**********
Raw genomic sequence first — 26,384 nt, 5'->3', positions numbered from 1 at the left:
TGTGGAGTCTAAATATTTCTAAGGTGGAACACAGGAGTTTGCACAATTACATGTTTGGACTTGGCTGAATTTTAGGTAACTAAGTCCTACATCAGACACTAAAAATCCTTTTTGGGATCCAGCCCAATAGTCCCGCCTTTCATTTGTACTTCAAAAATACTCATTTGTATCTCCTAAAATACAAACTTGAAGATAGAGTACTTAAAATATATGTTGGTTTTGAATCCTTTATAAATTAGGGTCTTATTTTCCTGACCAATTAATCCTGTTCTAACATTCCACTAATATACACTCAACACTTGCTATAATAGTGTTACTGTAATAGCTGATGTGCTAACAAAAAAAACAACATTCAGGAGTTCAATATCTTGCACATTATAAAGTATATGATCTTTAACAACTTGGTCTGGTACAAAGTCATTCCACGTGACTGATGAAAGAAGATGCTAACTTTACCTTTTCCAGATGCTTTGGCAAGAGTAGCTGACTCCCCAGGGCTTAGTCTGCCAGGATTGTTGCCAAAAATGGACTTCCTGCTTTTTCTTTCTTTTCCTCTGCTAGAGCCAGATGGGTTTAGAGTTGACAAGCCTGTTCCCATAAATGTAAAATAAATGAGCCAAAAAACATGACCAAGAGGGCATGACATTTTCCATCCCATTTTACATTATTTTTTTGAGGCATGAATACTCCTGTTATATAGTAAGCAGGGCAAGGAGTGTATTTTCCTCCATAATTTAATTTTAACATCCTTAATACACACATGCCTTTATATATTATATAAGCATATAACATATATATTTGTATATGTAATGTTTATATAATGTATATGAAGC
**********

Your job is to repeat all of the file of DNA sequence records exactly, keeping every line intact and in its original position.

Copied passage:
Raw genomic sequence first — 26,384 nt, 5'->3', positions numbered from 1 at the left:
TGTGGAGTCTAAATATTTCTAAGGTGGAACACAGGAGTTTGCACAATTACATGTTTGGACTTGGCTGAATTTTAGGTAACTAAGTCCTACATCAGACACTAAAAATCCTTTTTGGGATCCAGCCCAATAGTCCCGCCTTTCATTTGTACTTCAAAAATACTCATTTGTATCTCCTAAAATACAAACTTGAAGATAGAGTACTTAAAATATATGTTGGTTTTGAATCCTTTATAAATTAGGGTCTTATTTTCCTGACCAATTAATCCTGTTCTAACATTCCACTAATATACACTCAACACTTGCTATAATAGTGTTACTGTAATAGCTGATGTGCTAACAAAAAAAACAACATTCAGGAGTTCAATATCTTGCACATTATAAAGTATATGATCTTTAACAACTTGGTCTGGTACAAAGTCATTCCACGTGACTGATGAAAGAAGATGCTAACTTTACCTTTTCCAGATGCTTTGGCAAGAGTAGCTGACTCCCCAGGGCTTAGTCTGCCAGGATTGTTGCCAAAAATGGACTTCCTGCTTTTTCTTTCTTTTCCTCTGCTAGAGCCAGATGGGTTTAGAGTTGACAAGCCTGTTCCCATAAATGTAAAATAAATGAGCCAAAAAACATGACCAAGAGGGCATGACATTTTCCATCCCATTTTACATTATTTTTTTGAGGCATGAATACTCCTGTTATATAGTAAGCAGGGCAAGGAGTGTATTTTCCTCCATAATTTAATTTTAACATCCTTAATACACACATGCCTTTATATATTATATAAGCATATAACATATATATTTGTATATGTAATGTTTATATAATGTATATGAAGC